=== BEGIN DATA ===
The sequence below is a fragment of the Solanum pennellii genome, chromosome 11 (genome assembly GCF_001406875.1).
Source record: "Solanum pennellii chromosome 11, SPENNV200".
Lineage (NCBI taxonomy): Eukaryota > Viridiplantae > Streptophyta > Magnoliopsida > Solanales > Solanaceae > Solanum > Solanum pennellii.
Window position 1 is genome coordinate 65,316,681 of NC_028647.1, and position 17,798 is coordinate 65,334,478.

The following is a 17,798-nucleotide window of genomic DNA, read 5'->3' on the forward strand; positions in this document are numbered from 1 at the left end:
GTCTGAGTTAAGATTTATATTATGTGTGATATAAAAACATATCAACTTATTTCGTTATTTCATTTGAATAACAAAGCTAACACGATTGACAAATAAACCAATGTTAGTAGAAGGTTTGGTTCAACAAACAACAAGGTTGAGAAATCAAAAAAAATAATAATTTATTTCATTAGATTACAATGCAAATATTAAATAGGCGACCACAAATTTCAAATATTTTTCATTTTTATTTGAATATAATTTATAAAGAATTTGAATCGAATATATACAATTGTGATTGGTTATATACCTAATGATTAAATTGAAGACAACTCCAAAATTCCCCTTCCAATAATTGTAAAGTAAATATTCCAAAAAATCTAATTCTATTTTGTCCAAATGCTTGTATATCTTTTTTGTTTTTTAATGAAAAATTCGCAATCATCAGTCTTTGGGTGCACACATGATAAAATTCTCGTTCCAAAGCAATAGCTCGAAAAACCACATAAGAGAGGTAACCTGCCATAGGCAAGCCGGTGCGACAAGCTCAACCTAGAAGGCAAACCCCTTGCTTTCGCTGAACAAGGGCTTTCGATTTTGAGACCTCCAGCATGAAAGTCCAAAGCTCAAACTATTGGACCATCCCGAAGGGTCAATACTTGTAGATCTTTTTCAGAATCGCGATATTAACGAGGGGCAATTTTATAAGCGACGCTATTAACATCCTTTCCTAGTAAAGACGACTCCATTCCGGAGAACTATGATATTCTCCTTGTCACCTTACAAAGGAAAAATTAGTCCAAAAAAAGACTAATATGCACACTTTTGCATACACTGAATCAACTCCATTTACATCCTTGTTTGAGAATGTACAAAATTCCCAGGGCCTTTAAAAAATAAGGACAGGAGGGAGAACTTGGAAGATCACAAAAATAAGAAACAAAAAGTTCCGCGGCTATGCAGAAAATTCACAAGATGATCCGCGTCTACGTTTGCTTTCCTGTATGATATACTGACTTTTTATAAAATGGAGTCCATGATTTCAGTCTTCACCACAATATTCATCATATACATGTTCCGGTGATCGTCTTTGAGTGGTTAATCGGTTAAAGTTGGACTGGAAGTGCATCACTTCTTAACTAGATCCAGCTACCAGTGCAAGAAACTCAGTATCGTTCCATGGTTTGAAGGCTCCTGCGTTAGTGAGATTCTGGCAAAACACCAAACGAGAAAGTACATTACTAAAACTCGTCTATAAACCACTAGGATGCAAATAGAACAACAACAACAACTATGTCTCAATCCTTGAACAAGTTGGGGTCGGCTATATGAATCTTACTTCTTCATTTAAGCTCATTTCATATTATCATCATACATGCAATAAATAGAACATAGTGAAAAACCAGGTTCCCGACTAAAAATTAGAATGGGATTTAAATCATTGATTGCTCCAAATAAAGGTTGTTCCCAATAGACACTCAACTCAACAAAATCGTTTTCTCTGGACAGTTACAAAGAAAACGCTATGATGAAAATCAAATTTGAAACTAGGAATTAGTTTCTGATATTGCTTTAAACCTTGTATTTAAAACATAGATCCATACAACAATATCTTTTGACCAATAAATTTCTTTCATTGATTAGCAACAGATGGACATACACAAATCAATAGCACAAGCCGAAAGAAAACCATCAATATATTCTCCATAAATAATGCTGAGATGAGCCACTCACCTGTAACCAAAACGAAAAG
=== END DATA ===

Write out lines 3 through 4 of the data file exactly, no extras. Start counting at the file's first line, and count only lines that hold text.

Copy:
Lineage (NCBI taxonomy): Eukaryota > Viridiplantae > Streptophyta > Magnoliopsida > Solanales > Solanaceae > Solanum > Solanum pennellii.
Window position 1 is genome coordinate 65,316,681 of NC_028647.1, and position 17,798 is coordinate 65,334,478.